20 September 2016
I’m always glad when we move into autumn. Each year we have such high expectations of summer, but it inevitably rains a lot and our heatwaves last a day - and in that fleeting 24 hours, we complain it was too hot and sticky anyway. I’m not sure why we think the British summer will be any other way.
With autumn, we know where we are. Colour wise, it’s our most spectacular of seasons with the leaves turning every shade or brown, orange and red. In my garden is the most gorgeous dark-red Japanese maple which turns vibrant pinky-orange in autumn before shedding its leaves.
Growing up, autumn was marked by Brown Owl getting out the papier-mâché red and white spotted toadstool to dance round at Brownies. I remember picking blackberries - and discovering white worms wriggling in the fruit, some time after you’d wolfed down a load!
It was also a time when I sought out the best conkers ready for battle in the school playground. Of course, the idea was to smash your opponent’s conker as it dangled from a piece of string, but I remember coming away with bruised knuckles. Fun, but maybe why it’s sadly banned in a lot of playgrounds today!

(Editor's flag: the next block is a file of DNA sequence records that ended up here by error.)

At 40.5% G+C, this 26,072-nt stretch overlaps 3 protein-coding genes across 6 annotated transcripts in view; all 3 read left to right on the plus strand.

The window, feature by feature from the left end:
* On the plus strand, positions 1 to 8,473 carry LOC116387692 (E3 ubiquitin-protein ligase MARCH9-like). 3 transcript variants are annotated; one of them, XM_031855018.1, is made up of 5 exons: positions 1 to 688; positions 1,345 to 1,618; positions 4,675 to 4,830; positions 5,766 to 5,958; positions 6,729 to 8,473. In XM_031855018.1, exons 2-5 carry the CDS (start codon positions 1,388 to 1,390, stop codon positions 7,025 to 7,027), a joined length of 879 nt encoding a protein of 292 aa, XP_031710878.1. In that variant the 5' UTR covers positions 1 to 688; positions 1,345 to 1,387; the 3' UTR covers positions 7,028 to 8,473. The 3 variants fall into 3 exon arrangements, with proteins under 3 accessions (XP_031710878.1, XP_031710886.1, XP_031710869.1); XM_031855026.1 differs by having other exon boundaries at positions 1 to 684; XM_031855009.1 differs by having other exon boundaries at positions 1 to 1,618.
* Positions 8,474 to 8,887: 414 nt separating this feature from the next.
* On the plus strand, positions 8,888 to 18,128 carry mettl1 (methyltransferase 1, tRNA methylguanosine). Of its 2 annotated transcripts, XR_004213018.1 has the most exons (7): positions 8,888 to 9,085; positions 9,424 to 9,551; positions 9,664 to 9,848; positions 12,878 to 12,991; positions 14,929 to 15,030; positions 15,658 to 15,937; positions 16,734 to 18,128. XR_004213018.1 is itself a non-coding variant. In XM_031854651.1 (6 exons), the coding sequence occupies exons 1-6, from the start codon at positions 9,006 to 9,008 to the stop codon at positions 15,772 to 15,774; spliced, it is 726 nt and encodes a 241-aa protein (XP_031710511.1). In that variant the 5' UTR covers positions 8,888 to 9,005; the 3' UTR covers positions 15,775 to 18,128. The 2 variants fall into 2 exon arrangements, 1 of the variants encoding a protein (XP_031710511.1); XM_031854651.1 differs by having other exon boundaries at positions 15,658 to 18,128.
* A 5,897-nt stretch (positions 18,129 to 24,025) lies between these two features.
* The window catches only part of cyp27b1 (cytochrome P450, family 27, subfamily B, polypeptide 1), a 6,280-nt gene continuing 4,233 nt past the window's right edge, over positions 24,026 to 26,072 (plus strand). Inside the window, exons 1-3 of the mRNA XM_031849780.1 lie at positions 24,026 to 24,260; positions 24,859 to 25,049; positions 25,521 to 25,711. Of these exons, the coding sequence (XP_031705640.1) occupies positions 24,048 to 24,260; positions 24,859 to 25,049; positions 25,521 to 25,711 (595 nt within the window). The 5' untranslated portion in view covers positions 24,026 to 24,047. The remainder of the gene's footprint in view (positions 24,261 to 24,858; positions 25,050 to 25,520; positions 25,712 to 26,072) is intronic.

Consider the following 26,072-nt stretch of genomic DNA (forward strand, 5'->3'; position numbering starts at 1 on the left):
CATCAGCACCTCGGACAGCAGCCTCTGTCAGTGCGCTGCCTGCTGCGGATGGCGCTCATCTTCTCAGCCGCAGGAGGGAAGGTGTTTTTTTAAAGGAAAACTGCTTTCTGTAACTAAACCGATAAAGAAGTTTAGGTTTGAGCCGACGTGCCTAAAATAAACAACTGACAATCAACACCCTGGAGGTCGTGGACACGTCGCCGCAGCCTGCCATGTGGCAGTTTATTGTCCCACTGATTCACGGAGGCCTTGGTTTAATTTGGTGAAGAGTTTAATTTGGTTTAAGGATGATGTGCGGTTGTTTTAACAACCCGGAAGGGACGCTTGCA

Conkers are still one of nature’s wonders to me today, I love their bright-green spiky hedgehog cases which house the most beautiful highly-polished tactile creations. We also had a beech tree in our school field and used to eat the nuts, even though we weren’t allowed. Old-school health and safety! I also remember taking a tin of baked bins to Harvest Festival and belting out, ‘We Plough the Fields and Scatter’.
An older friend says she remembers picking rosehips and would sell them for four old pennies per lb. Her buyers would make roseship syrup swearing by its Vitamin C content. She would collect blackberries for her mum - and her mum would make blackberry vinegar - their cure all for winter coughs and colds. Autumn seems to have been more medicinal back then. Rather worryingly, she used to pick woodland mushrooms and fry them up. I’m glad she’s here today to tell her tales!
What’s interesting is the generations are brought together with shared memories of crunching through and collecting fallen leaves and making brightly-coloured leaf-print pictures in infants. The teacher then displayed our creations - complete with paint drips - on the classroom wall. Why not bring vibrant autumnal tones into your home with our colourful Autumn Woodland bouquet?
Enjoy the magic!